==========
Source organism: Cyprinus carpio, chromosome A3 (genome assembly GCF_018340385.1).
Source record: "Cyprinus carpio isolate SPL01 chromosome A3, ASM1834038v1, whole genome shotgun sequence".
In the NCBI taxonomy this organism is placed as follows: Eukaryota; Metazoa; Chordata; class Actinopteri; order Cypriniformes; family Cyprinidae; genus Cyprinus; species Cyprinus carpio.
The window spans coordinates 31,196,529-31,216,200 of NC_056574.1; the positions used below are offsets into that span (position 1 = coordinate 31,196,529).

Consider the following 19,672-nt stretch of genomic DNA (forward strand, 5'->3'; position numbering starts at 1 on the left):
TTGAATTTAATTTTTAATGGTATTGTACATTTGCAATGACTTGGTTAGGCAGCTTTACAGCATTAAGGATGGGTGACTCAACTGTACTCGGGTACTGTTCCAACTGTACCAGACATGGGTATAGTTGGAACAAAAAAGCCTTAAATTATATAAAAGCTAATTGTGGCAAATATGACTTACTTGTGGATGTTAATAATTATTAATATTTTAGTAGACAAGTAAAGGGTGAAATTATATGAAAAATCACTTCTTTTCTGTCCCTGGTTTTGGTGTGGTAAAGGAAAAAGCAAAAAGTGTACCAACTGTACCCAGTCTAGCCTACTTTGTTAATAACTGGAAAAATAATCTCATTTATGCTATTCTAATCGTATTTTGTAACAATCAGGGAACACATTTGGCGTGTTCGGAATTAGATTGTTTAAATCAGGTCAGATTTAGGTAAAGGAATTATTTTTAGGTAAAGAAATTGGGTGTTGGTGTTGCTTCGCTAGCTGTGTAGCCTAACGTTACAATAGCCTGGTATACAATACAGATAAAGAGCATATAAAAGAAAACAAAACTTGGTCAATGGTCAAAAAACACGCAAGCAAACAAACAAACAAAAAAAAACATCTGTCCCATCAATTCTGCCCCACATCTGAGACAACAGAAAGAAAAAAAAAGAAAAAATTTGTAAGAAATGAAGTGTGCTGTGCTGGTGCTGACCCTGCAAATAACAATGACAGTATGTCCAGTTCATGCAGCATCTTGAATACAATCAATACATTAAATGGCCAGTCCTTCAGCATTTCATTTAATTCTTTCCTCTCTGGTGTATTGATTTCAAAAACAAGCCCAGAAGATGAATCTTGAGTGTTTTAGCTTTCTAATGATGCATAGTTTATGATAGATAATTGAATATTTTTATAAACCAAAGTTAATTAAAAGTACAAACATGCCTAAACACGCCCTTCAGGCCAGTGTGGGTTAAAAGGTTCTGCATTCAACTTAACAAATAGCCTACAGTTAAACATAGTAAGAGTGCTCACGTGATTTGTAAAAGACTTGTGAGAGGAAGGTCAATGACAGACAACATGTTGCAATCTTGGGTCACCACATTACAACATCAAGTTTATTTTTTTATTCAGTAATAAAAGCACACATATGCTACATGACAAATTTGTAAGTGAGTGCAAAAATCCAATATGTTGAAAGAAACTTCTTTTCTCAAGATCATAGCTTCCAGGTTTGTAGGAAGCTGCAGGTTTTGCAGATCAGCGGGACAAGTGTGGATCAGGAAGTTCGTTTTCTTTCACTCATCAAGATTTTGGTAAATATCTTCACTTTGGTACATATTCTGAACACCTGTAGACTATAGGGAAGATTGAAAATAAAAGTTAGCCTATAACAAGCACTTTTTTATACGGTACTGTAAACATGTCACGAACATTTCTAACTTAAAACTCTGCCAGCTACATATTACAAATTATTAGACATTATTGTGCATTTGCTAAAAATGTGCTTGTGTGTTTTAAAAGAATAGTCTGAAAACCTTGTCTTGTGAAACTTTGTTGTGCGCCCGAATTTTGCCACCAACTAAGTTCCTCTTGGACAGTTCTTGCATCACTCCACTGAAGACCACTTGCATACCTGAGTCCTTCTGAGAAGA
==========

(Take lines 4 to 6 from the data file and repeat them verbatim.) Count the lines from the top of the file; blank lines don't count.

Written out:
The window spans coordinates 31,196,529-31,216,200 of NC_056574.1; the positions used below are offsets into that span (position 1 = coordinate 31,196,529).

Consider the following 19,672-nt stretch of genomic DNA (forward strand, 5'->3'; position numbering starts at 1 on the left):
TTGAATTTAATTTTTAATGGTATTGTACATTTGCAATGACTTGGTTAGGCAGCTTTACAGCATTAAGGATGGGTGACTCAACTGTACTCGGGTACTGTTCCAACTGTACCAGACATGGGTATAGTTGGAACAAAAAAGCCTTAAATTATATAAAAGCTAATTGTGGCAAATATGACTTACTTGTGGATGTTAATAATTATTAATATTTTAGTAGACAAGTAAAGGGTGAAATTATATGAAAAATCACTTCTTTTCTGTCCCTGGTTTTGGTGTGGTAAAGGAAAAAGCAAAAAGTGTACCAACTGTACCCAGTCTAGCCTACTTTGTTAATAACTGGAAAAATAATCTCATTTATGCTATTCTAATCGTATTTTGTAACAATCAGGGAACACATTTGGCGTGTTCGGAATTAGATTGTTTAAATCAGGTCAGATTTAGGTAAAGGAATTATTTTTAGGTAAAGAAATTGGGTGTTGGTGTTGCTTCGCTAGCTGTGTAGCCTAACGTTACAATAGCCTGGTATACAATACAGATAAAGAGCATATAAAAGAAAACAAAACTTGGTCAATGGTCAAAAAACACGCAAGCAAACAAACAAACAAAAAAAAACATCTGTCCCATCAATTCTGCCCCACATCTGAGACAACAGAAAGAAAAAAAAAGAAAAAATTTGTAAGAAATGAAGTGTGCTGTGCTGGTGCTGACCCTGCAAATAACAATGACAGTATGTCCAGTTCATGCAGCATCTTGAATACAATCAATACATTAAATGGCCAGTCCTTCAGCATTTCATTTAATTCTTTCCTCTCTGGTGTATTGATTTCAAAAACAAGCCCAGAAGATGAATCTTGAGTGTTTTAGCTTTCTAATGATGCATAGTTTATGATAGATAATTGAATATTTTTATAAACCAAAGTTAATTAAAAGTACAAACATGCCTAAACACGCCCTTCAGGCCAGTGTGGGTTAAAAGGTTCTGCATTCAACTTAACAAATAGCCTACAGTTAAACATAGTAAGAGTGCTCACGTGATTTGTAAAAGACTTGTGAGAGGAAGGTCAATGACAGACAACATGTTGCAATCTTGGGTCACCACATTACAACATCAAGTTTATTTTTTTATTCAGTAATAAAAGCACACATATGCTACATGACAAATTTGTAAGTGAGTGCAAAAATCCAATATGTTGAAAGAAACTTCTTTTCTCAAGATCATAGCTTCCAGGTTTGTAGGAAGCTGCAGGTTTTGCAGATCAGCGGGACAAGTGTGGATCAGGAAGTTCGTTTTCTTTCACTCATCAAGATTTTGGTAAATATCTTCACTTTGGTACATATTCTGAACACCTGTAGACTATAGGGAAGATTGAAAATAAAAGTTAGCCTATAACAAGCACTTTTTTATACGGTACTGTAAACATGTCACGAACATTTCTAACTTAAAACTCTGCCAGCTACATATTACAAATTATTAGACATTATTGTGCATTTGCTAAAAATGTGCTTGTGTGTTTTAAAAGAATAGTCTGAAAACCTTGTCTTGTGAAACTTTGTTGTGCGCCCGAATTTTGCCACCAACTAAGTTCCTCTTGGACAGTTCTTGCATCACTCCACTGAAGACCACTTGCATACCTGAGTCCTTCTGAGAAGA